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Protests heat up over Australia's climate plan

Australian PM Kevin Rudd.
by Staff Writers
Sydney (AFP) Dec 16, 2008
Angry protests erupted in Australia on Tuesday as environmentalists accused the government of "surrendering" by pledging to cut greenhouse gas emissions by only five percent by 2020.

As senior scientists called for deeper cuts, hundreds of people attended a wave of rallies around the country to urge stronger action on climate change or risk the loss of natural treasures such as the Great Barrier Reef.

Prime Minister Kevin Rudd, who was elected a year ago on a platform which included acting on climate change as a priority, committed the country Monday to cutting greenhouse gas emissions by five percent of 2000 levels by 2020.

Green groups immediately attacked the plan, which would allow for cuts of up to 15 percent if an international agreement was reached on combating climate change, as a "global embarrassment."

Rudd defended the cuts as "a responsible course of action" necessary for the economy and for dealing with the environmental challenge of climate change.

"The Australian government, given the global financial crisis, makes no apologies whatsoever for introducing responsible medium term targets to bring down our greenhouse gas emissions, capable of being built on in the future more ambitiously," he told reporters in remote Western Australia.

But Greens leader Bob Brown said voters were angry with the policy and his party would attempt to amend the scheme in the Senate to increase the targets to cuts of between 25 and 40 percent from 1990 levels.

"I think it's an appalling and disgusting failure by the Rudd government in their duty to this nation's future," Senator Brown told reporters.

At Rudd's Brisbane office, protesters raised a white flag scorning what they saw as his surrender on an issue which Queensland Greens parliamentarian Ronan Lee said would ruin the Great Barrier Reef and the Kakadu wetlands.

"Mr Rudd is completely surrendering on climate change, he is admitting that he has no plan to genuinely deliver on climate change," Lee said.

Outside Parliament House in the national capital Canberra, about 100 people gathered to reject Rudd's cuts while in Sydney more than 100 demonstrators rallied outside government offices.

"Today's protest is to tell Kevin Rudd that the Australian people didn't vote for five percent," New South Wales Greens lawmaker John Kaye said.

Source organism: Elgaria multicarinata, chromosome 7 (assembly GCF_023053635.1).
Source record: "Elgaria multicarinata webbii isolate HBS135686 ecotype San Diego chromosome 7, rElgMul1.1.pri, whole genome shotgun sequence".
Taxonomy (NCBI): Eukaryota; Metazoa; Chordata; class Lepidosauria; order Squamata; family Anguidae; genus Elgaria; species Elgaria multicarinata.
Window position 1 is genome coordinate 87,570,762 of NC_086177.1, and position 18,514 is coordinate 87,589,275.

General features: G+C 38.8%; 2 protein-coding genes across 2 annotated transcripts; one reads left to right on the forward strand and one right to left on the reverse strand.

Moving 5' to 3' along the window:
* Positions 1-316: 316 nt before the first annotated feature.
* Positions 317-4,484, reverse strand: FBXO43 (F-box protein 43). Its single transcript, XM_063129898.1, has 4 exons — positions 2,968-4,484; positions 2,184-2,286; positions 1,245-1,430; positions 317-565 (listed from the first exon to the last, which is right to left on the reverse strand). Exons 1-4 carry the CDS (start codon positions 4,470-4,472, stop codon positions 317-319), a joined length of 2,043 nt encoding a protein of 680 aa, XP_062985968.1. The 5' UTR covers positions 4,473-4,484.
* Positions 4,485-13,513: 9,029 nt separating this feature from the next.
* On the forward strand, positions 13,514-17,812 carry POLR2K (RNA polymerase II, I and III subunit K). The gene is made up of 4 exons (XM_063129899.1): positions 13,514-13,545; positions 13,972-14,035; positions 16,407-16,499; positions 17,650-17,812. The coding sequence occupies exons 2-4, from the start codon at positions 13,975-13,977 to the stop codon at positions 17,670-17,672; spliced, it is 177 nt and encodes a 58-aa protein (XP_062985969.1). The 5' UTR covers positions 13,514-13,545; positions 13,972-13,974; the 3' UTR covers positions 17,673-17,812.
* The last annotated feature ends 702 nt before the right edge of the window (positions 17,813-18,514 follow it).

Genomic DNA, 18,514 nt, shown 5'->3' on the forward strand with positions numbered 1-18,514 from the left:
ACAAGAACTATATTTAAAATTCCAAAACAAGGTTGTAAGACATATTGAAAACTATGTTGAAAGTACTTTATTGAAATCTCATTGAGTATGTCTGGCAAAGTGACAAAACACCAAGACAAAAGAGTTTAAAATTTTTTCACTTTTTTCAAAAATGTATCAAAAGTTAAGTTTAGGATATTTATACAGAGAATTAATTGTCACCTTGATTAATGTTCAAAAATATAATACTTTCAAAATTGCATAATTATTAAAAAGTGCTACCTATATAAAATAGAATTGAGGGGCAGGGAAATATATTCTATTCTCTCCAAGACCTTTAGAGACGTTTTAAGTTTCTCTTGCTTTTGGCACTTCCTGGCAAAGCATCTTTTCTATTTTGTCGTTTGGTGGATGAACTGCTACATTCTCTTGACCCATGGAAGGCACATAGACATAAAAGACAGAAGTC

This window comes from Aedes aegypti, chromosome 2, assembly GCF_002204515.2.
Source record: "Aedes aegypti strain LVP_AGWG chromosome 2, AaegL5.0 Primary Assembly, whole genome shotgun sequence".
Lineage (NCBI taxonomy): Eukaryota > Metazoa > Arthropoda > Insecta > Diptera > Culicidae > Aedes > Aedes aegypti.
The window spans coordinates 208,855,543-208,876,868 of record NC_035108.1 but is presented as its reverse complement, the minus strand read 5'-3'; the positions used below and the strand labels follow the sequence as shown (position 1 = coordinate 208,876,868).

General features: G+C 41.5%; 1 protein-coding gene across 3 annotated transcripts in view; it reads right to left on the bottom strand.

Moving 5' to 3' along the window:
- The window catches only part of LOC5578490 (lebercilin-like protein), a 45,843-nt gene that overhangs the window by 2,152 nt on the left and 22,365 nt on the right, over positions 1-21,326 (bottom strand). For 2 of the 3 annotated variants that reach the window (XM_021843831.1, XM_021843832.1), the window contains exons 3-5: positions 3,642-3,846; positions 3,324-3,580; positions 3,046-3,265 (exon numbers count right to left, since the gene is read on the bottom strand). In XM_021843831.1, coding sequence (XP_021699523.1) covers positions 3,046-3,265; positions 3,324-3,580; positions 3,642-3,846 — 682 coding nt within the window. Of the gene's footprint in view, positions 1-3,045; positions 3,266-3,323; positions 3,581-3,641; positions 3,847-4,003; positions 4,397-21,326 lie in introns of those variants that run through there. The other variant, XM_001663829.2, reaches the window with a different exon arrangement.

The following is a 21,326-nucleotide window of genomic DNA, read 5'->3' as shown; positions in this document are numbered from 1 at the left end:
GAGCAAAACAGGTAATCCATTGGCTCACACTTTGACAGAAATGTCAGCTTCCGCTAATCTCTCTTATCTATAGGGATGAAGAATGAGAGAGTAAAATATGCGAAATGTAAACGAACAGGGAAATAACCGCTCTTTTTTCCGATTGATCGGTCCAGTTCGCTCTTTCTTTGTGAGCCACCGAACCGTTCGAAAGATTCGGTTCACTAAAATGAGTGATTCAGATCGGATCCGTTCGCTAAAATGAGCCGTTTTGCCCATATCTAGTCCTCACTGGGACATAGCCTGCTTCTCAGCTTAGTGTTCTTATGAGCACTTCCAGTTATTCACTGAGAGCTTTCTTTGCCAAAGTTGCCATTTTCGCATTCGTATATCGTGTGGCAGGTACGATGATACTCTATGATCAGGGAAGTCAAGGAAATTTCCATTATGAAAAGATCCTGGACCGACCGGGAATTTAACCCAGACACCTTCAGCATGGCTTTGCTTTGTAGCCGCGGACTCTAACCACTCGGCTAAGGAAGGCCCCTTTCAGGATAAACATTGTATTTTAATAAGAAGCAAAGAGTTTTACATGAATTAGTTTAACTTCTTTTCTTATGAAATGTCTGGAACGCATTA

"What they wanted was action on climate change, what they wanted was targets that put Australia as world leaders on climate change and not as losers."

About 70 protesters gathered in Melbourne to vow to fight for higher cuts while in the southern island of Tasmania 15 activists stormed a pulp mill where some chained themselves to equipment to halt production.

In Adelaide, protesters tossed shoes at a Rudd lookalike to display their disgust, copying an Iraqi journalist who threw his shoes at US President George W. Bush at a news conference in Baghdad.

The government's independent advisor on climate change, Professor Ross Garnaut, has already warned that cuts of 10-25 percent should be introduced and Australia's top climate scientists Tuesday said the cuts did not go far enough.

"I personally would have preferred somewhat bigger cuts," Monash University's Neville Nicholls, who worked on the UN's Intergovernmental Panel on Climate Change (IPCC), told the Australian Broadcasting Corporation.

Andy Pittman, co-director of the climate change research centre at the University of New South Wales and also an IPCC author, said the cuts were a good start but Australia had missed an opportunity to show leadership.

"It needs to be much deeper than that if we want to avoid dangerous, anthropogenic climate change," he said.

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Walker's World: EU's bad crisis deal
Washington (UPI) Dec 15, 2008
As usual, the leaders of the 27 EU countries resolved the insults and arguments of the preceding weeks and reached what looked like a reasonable compromise at their summit in Brussels. On examination, however, Europe is paying a steep price for a poor and somewhat squalid deal.

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